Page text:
Xvnc versus X11vnc

What is the difference between Xvnc and X11vnc?

Xvnc: Is an X and VNC server at the same time. It is mainly used to run the X server on a virtual display, (in the absence of a physical one) and connect remotely to it with a VNC client/viewer.

X11vnc: Is a vncserver that “publishes” an existing physical X display over VNC, allowing remote clients to connect with it using a VNC viewer. That is, they can see the actual running desktop windows, as if they were in front of the server.


Bash ‘help’

Some commands you type in the shell are actually not binaries but shell (bash for example) buitins. For example, “alias” is such an shell builtin.

~# type alias

alias is a shell builtin

~# man alias

No manual entry for alias

In order to obtain more information about the “alias” builtin, you should type “man bash” and search what you are looking for in the hundreds of pages long man.

However, there is a quicker way! “help” helps you:

~# help alias

alias: alias [-p] [name[=value] … ]

    Define or display aliases.

    Without arguments, `alias’ prints the list of aliases in the reusable

    form `alias NAME=VALUE’ on standard output.

    Otherwise, an alias is defined for each NAME whose VALUE is given.

    A trailing space in VALUE causes the next word to be checked for

    alias substitution when the alias is expanded.    


      -p Print all defined aliases in a reusable format

    Exit Status:

    alias returns true unless a NAME is supplied for which no alias has been



Execute sudo from a cron script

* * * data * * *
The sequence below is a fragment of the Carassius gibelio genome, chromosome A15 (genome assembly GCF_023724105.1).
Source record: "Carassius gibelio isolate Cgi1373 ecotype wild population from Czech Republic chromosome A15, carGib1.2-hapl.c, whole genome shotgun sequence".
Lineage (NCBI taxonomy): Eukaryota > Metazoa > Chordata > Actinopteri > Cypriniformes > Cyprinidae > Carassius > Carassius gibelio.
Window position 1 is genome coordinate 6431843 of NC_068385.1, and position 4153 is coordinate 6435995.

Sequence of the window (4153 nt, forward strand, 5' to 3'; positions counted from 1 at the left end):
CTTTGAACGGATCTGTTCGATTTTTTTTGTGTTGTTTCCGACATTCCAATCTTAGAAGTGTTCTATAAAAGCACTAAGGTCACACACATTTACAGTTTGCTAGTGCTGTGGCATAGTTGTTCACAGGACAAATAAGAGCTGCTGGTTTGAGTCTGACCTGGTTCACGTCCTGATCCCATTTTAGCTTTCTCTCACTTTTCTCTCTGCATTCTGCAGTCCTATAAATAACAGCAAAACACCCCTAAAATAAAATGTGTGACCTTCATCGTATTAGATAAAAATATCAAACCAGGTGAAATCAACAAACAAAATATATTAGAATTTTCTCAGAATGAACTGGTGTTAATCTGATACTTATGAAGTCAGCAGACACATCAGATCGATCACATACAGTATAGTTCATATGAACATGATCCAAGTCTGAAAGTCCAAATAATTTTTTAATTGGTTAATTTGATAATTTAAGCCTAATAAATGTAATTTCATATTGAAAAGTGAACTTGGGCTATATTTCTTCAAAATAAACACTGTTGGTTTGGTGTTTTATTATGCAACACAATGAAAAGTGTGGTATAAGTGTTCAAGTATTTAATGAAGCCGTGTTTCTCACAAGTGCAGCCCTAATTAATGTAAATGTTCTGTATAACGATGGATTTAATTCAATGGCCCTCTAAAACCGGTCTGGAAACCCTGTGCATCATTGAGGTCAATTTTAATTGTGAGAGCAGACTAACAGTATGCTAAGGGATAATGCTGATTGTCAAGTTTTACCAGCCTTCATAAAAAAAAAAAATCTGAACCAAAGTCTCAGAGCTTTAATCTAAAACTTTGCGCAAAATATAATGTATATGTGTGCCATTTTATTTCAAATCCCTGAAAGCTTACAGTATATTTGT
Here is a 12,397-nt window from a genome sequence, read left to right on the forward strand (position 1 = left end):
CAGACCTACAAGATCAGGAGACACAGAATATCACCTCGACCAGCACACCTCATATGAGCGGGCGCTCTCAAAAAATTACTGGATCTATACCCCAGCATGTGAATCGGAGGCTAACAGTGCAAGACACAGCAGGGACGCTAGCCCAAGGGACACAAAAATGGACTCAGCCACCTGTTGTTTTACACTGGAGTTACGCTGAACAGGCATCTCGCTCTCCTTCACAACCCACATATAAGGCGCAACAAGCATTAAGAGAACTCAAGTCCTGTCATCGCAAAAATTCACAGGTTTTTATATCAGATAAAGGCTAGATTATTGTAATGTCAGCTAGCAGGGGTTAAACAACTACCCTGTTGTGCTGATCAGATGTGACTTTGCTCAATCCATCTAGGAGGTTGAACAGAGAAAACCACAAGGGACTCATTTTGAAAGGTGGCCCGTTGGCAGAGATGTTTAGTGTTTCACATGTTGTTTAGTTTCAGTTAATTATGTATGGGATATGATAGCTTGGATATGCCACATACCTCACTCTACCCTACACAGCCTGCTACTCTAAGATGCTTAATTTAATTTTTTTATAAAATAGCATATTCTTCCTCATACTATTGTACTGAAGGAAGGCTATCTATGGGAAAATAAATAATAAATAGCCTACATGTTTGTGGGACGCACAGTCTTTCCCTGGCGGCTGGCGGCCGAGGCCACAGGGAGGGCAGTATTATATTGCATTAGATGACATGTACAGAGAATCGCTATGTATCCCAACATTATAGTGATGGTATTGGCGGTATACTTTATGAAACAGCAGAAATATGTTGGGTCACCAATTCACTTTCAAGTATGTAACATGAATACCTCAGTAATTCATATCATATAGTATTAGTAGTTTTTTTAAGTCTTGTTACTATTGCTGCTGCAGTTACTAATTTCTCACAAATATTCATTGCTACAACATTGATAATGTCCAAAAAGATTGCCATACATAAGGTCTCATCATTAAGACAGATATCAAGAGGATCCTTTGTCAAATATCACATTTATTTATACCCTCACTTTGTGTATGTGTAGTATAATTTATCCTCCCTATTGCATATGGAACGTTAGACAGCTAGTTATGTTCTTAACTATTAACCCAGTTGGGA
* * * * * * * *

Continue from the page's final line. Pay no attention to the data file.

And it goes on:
Recently I bumped into this problem, and I wanted to share it’s easy solution:

Say you want to execute:

0 6 * * * /home/oraias/cron/restart.sh

Contents restart.sh:

PID=$(ps aux | grep tomcat8 | grep -v grep | tr -s ” ” | cut -d” ” -f2)
kill -9 $PID
sleep 5
sudo systemctl start tomcat8

Each day at 6AM cron launches this script. It looks up the PID of a Java process with “tomcat8” in it’s argument list. Kills the process and starts it again. Since this script is being launched as a non-root user, sudo is required for systemctl operation (assuming you configured the sudoers file).

It might happen that the last line of the script silently fails. If this is also your case, check the following options in /etc/sudoers (make sure to open it with sudoedit):

# Disable “ssh hostname sudo <cmd>”, because it will show the password in clear.
# You have to run “ssh -t hostname sudo <cmd>”.
Defaults requiretty

# Refuse to run if unable to disable echo on the tty. This setting should also be
# changed in order to be able to use sudo without a tty. See requiretty above.
Defaults !visiblepw

Since cron doesn’t launch any TTY, the above options cause sudo to fail silently.

Comment out both to change this behavior.